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Economy

Jakarta plans $10bn waterfront airport as travel demand surges

Together with Soekarno-Hatta Airport, the two create region's biggest gateway

A shortage of boarding gates and long lines are among signs of overcrowding at Jakarta's Soekarno-Hatta International Airport. (Photo by Keiichiro Asahara)

JAKARTA -- The Indonesian government plans to build a new airport outside Jakarta to accommodate a growing number of business travelers and tourists as the country's economy expands.

The project is expected to cost roughly $10 billion. It will also become the largest infrastructure development project under the government of President Joko Widodo since its inauguration in October 2014.

The facility will be built on reclaimed land about 15 km north of the existing Soekarno-Hatta International Airport, according to a draft plan from Indonesia's state-run airport management company. Construction could begin in the next decade through a private-public partnership.

The plan involves establishing a joint venture to run the new airport, which would be 51% owned by Angkasa Pura II, the state-backed operator of Soekarno-Hatta, with private investors owning the remaining 49%. A more detailed financing scheme for the project has yet to be worked out.

The new airport will have two runways, a passenger terminal and a maintenance center for aircraft. A railway and highway are also under consideration to connect with Soekarno-Hatta, although details will be determined later.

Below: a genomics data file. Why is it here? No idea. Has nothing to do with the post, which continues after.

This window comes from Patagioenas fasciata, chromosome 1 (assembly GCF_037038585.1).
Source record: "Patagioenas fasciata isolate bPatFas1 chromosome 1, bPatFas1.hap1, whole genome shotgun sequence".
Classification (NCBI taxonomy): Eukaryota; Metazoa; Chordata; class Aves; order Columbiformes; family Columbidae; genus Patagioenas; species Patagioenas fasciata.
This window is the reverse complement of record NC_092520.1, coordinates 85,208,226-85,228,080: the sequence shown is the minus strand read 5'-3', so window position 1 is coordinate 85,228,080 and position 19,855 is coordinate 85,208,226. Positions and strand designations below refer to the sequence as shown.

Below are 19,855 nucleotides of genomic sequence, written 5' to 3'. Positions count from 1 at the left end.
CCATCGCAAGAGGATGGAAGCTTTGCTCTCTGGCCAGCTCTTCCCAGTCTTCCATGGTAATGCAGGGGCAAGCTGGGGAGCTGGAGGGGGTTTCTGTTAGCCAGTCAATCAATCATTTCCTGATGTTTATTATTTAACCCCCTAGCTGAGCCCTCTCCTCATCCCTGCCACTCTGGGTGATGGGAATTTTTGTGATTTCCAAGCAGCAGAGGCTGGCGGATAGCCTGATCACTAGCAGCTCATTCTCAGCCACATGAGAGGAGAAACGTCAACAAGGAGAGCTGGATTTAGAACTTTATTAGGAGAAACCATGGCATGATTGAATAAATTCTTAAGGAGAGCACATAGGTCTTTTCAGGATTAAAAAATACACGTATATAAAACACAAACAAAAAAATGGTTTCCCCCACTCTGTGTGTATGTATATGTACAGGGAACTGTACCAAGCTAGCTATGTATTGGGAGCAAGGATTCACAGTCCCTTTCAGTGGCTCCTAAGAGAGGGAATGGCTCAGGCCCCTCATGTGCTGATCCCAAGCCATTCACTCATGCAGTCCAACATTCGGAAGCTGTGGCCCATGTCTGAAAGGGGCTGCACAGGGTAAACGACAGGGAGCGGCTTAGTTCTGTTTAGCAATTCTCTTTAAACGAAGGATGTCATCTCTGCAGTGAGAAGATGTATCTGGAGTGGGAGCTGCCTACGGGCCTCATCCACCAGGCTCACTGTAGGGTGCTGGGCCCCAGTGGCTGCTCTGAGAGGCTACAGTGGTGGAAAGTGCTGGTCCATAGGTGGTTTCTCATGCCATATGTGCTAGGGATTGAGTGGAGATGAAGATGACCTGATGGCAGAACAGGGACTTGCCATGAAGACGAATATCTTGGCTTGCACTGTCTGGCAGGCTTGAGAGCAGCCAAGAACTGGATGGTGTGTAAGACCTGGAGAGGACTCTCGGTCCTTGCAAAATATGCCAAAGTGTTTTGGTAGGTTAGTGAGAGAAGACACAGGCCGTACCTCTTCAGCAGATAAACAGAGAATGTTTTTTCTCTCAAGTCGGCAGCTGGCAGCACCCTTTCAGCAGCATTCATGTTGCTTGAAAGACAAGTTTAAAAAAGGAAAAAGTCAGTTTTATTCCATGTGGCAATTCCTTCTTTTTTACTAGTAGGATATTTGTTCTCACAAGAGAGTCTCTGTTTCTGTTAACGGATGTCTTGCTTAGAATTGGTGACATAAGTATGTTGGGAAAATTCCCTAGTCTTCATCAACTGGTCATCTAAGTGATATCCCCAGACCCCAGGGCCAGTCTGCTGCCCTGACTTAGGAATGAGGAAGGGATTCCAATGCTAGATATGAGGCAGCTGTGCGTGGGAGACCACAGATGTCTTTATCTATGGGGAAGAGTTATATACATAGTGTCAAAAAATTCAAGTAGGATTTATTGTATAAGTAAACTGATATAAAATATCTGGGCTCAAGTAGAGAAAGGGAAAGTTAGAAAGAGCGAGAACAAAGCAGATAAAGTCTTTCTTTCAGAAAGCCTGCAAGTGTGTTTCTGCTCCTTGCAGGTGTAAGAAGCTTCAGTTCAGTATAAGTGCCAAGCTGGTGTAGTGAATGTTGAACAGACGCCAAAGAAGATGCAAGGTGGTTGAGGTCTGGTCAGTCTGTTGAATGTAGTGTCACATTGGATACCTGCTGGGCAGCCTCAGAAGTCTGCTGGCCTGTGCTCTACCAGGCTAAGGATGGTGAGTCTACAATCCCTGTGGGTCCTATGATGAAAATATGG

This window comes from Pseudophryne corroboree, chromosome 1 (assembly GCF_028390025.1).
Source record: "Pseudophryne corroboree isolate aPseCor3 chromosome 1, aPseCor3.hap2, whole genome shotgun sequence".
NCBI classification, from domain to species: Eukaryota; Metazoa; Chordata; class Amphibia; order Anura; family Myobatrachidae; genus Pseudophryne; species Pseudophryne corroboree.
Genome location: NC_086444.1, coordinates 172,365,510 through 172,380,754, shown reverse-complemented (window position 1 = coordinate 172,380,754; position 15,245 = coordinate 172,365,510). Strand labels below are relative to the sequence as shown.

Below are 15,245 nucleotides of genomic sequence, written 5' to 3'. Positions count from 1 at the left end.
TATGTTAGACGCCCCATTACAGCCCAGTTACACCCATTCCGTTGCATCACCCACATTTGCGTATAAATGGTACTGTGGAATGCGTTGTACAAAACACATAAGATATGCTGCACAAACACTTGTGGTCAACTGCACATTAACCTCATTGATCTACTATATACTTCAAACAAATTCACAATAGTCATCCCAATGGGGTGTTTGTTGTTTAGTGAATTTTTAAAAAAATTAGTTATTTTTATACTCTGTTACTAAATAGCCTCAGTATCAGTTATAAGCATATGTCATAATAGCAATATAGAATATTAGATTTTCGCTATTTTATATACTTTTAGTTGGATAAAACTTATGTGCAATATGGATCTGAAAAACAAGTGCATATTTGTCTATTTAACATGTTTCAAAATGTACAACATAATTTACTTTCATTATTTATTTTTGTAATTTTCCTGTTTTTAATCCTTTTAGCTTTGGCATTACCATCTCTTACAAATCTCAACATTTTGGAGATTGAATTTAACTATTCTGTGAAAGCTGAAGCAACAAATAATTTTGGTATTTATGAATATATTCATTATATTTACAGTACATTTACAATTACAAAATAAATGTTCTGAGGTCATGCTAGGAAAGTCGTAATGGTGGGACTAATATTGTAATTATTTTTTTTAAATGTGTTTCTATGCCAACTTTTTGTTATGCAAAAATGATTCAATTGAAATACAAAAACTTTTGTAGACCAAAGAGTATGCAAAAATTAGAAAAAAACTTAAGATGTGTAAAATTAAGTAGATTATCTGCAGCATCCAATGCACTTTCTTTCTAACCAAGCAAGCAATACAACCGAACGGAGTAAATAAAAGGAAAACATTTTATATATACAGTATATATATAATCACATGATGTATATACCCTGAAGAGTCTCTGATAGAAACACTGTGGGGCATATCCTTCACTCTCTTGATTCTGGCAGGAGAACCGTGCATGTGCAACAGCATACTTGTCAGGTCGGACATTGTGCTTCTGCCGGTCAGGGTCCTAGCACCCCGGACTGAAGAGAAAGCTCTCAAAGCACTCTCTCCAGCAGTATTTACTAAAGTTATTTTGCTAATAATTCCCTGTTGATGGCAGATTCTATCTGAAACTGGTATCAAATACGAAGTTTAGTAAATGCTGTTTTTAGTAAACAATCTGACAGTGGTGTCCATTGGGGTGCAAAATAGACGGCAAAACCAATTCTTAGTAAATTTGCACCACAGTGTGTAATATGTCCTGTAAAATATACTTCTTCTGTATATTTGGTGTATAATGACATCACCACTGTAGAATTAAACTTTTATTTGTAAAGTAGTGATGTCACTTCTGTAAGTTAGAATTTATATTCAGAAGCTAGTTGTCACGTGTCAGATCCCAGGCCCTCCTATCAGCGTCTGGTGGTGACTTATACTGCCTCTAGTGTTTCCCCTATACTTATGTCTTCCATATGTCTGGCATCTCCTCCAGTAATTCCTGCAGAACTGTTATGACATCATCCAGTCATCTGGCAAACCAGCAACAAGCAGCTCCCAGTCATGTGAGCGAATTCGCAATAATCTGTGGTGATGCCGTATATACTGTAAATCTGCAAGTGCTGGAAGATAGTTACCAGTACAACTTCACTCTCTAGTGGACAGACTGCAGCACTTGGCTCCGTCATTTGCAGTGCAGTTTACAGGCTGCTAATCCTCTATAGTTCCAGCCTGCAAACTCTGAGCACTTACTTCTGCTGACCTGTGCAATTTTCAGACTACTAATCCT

This will be the first new airport around Jakarta since Soekarno-Hatta was opened in 1985. The two facilities are expected to have a combined capacity exceeding 100 million passengers per year, surpassing Singapore's Changi Airport, currently the largest airport in Southeast Asia.

With its gross domestic product projected to enter the world's top 10 in 2030, Indonesia expects to see a rise in business travelers and tourists. In 2035, 242 million people are expected to use airplanes, up 120% from 2015 levels, the International Air Transport Association predicts.

Augmenting the capital's gateway is therefore an urgent task for Widodo, who said last month that Indonesia will bid for the 2032 Summer Olympics as he aims to transform the country into an economic power.

Soekarno-Hatta handled about 63 million passengers in 2017, an 8% increase from the previous year. The airport has not been able to keep up with the rapid rise in travelers despite building a third terminal in 2016, leading to crowding and delays. The government will begin construction on a fourth terminal and new runway as soon as 2020 but is promoting a new airport as a more fundamental solution.

Other cities in Southeast Asia are also planning to boost their airport capacities to cope with a rise in visitors. Thailand will spend about $8 billion to roughly triple capacity at Suvarnabhumi Airport in Bangkok. The facility was expected to accommodate 45 million passengers a year when it opened in 2006 but currently handles 65 million. The Philippines and Vietnam are also hurrying construction to enlarge their airports.

More Southeast Asians are traveling by plane as the region's middle class expands. The Asia-Pacific region is expected to experience 5.5% growth in passenger air traffic in the 20 years through 2037 compared with an estimated world average of 4.4%, according to Airbus.

A rise in travelers in Southeast Asia is also having ripple effects on airports outside the region. Japan's Narita Airport, a major transit point between Southeast Asia and North America, is considering adding a third runway.

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